Grief can be very surprising, especially as a motherless mother.
The unexpected passing of my beloved mother prior to falling pregnant was the first time I had truly grieved.
The range of emotions that I felt and the depths of sorrow were some of biggest low points in my life, but over the following weeks and months I managed to pick myself up and even fall pregnant with our first child.
However, when I embarked on my new journey into motherhood, I was hit again with those feelings. It certainly took me by surprise! I began mourning the loss of my former self; the quintessential city girl who had enjoyed a ten year long career, working hard to put in the extra hours to climb the proverbial corporate ladder.
I thought maternity leave would involve long afternoon naps and lazy coffees with friends, while my son sported the latest designer threads whilst sitting quietly next to me cooing ‘mama’. But alas, I found myself spending my days sitting on my couch in my comfy trakkies and ugg boots while breast-feeding and trying to respond to the immediate needs of my son.
I also started grieving my mother again.
I had prepared myself for the idea that a new mum often needs to be mothered herself, during this time of emotional upheaval and when we feel our least confident.
However I was unprepared for the pangs on envy I felt when I saw new mums with their own mums sitting in cafes together with the new grandchild in the pram nearby, or seeing heavily pregnant ladies shopping for newborn items with the help of their very knowledgeable mums.
I would bite my tongue everytime I heard a friend complain about their interfering or all-knowing mums who were so excited and involved in their lives, secretly thinking to myself, “Well at least you have your mum alive to help you, so stop complaining!”
I felt like it wasn’t fair that I did not have my mother who was my emotional safety net, and why was I forced to meet my own emotional needs all by myself when I was going through such a huge transition?
As I felt myself starting on a downward spiral, I stopped and turned to mindfulness.
What is mindfulness? How can Motherless Mothers foster the technique?
Mindfulness means a complete awareness of the present moment, and a deep understanding of the realities of the present moment.
Cultivating mindfulness allows a clear comprehension of the present situation, to alleviate any feelings of fear or apprehension when presented with a future unfamiliar environment.
To have mindfulness as a motherless mother provides a huge sense of empowerment.
I developed self-confidence I never knew I could possess, but realised was much needed in motherhood. I was suddenly able to tap into an innate and instinctual ability to know what was best for my son. I couldn’t defer to my mother for her wisdom, so I became the sole keeper of my son’s wants and needs…and it was so rewarding!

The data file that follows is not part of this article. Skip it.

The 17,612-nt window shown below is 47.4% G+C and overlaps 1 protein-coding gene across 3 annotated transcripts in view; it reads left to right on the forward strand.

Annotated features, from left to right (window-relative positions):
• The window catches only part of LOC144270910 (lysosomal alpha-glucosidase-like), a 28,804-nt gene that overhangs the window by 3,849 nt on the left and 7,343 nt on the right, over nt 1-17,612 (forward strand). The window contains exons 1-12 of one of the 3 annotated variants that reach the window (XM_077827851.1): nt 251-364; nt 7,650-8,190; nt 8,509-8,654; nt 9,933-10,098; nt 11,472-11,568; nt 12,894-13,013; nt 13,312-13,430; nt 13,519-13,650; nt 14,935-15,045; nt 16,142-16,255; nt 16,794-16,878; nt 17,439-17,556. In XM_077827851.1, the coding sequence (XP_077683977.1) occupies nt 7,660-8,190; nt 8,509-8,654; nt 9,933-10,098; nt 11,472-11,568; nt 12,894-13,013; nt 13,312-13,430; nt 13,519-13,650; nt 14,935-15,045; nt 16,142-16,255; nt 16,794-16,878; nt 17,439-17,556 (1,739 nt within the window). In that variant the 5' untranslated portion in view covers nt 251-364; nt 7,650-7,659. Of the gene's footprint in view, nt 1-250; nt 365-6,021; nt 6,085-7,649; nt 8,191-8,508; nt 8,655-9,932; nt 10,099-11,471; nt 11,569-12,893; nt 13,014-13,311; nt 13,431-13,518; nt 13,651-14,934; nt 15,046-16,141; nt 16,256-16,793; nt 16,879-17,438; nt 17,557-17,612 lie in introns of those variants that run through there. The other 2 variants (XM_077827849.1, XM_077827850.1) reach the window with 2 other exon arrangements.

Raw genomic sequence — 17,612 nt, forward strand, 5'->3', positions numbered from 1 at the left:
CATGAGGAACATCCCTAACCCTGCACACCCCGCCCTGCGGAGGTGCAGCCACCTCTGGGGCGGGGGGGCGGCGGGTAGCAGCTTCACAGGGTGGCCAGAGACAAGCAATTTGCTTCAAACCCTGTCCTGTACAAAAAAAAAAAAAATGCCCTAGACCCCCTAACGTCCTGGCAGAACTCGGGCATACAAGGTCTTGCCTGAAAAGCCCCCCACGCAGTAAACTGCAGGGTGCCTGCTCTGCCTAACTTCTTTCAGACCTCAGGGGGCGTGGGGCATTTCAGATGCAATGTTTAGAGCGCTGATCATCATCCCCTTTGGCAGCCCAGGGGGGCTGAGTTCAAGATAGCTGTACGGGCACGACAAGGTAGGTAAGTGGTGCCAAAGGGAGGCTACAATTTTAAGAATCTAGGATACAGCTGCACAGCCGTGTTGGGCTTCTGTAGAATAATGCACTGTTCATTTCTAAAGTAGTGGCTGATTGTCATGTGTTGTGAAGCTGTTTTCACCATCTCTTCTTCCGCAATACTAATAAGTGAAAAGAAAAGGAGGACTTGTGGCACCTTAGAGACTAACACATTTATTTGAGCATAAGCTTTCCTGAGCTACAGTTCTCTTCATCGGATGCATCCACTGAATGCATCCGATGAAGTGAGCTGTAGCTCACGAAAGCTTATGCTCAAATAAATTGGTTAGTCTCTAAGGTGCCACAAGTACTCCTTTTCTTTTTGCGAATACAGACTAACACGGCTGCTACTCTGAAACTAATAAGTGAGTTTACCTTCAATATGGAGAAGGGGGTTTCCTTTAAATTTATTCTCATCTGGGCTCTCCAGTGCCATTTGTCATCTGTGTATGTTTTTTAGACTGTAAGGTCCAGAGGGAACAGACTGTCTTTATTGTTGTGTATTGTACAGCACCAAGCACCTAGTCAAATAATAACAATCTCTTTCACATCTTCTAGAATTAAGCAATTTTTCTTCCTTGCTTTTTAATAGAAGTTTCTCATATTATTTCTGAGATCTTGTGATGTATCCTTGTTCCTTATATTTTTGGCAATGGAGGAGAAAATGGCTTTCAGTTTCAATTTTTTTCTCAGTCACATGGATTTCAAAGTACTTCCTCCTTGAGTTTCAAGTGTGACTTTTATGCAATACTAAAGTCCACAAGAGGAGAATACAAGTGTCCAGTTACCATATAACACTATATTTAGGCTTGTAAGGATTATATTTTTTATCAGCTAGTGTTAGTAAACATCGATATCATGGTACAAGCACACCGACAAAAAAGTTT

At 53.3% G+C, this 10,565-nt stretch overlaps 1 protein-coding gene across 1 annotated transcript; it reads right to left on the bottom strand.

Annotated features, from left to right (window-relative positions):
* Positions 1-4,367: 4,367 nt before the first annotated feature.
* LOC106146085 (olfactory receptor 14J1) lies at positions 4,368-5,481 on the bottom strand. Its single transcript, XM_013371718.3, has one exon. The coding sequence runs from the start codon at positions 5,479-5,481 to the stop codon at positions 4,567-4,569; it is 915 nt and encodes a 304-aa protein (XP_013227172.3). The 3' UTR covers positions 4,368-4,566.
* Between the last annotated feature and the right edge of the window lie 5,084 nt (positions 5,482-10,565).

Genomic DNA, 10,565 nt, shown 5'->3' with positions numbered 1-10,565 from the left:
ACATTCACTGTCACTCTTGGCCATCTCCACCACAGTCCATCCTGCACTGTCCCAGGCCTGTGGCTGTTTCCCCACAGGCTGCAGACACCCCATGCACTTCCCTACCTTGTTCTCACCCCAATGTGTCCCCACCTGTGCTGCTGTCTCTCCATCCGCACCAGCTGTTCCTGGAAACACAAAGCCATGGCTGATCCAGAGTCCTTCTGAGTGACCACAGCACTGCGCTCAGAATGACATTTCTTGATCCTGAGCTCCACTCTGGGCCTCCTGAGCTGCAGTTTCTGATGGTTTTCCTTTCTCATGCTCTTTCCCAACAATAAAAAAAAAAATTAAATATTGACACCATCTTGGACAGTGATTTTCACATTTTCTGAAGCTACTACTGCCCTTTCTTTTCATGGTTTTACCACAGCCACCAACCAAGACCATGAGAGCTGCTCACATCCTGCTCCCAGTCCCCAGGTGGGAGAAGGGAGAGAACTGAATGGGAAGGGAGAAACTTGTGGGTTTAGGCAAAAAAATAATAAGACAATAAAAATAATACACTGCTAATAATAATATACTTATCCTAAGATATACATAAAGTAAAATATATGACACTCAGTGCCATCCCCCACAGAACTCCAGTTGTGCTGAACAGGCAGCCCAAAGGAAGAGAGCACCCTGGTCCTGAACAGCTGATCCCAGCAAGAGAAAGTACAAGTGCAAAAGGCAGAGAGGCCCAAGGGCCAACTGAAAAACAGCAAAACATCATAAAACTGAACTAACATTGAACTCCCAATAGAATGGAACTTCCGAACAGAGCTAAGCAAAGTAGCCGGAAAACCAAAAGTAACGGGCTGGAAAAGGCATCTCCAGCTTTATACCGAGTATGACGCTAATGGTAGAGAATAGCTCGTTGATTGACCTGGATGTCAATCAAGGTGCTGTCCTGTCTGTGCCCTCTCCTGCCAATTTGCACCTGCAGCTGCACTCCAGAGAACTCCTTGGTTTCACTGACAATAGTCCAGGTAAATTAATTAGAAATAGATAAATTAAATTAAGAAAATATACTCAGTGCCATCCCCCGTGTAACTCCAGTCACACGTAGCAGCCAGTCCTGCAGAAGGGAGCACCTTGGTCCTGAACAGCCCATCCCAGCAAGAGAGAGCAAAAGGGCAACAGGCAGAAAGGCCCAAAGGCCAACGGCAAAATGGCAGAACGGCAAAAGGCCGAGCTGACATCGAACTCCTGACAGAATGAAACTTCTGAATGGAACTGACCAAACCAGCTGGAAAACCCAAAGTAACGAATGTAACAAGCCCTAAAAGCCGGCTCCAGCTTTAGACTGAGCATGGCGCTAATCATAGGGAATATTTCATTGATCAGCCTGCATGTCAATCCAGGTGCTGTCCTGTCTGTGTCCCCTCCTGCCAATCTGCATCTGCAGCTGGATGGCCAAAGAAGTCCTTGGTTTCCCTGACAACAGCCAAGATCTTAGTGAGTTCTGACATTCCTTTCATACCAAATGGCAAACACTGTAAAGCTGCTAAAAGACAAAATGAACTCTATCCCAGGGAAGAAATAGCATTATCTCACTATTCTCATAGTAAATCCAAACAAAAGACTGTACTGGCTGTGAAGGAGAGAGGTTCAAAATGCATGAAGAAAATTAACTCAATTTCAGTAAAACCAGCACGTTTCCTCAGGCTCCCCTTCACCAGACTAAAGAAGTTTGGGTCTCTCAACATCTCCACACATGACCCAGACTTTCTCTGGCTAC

What I have come to realise is that even when faced with life situations that are less than ideal, it can actually be better for us.
I don’t depend on anyone else so won’t feel ‘abandoned’ when that person isn’t there later on in motherhood. I have learnt all the skills on my own and have more knowledge and wisdom than I thought I could have, had I depended on another for their insights.
My tips for cultivating mindfulness
You don’t have to be a motherless mother.
These are useful for any of us who are facing an internal emotional struggle of who we are vs. who we used to be. Or it can be employed if you’re simply struggling with the many conflicting emotions that can be part of motherhood;
- Give yourself a break. Dedicate part of your day, even if it is half an hour, to doing something self-indulgent. It could be as simple as putting your feet up on the couch and watching your favourite TV show or curling up with a magazine. The key is to focus your mind away from your day.
- Don’t look backwards or forwards. Sometimes it is very easy to focus on the ‘what ifs’ or the ‘what has been’. This can be dangerous, particularly if we are forgetting the present. Focus on what is needed here and now.
- Believe in yourself. You are the best person for your child, you know what is best and no-one else.
- Allow yourself to make mistakes. We are only human and not infallible. The best way to learn and develop a new skill is by acknowledging and understanding our mistakes.
- Enjoy the journey! Give yourself the chance to stop and smell the roses and to see life for its humour, light and wonder. The thorns merely provide the lessons we need to garner knowledge and wisdom.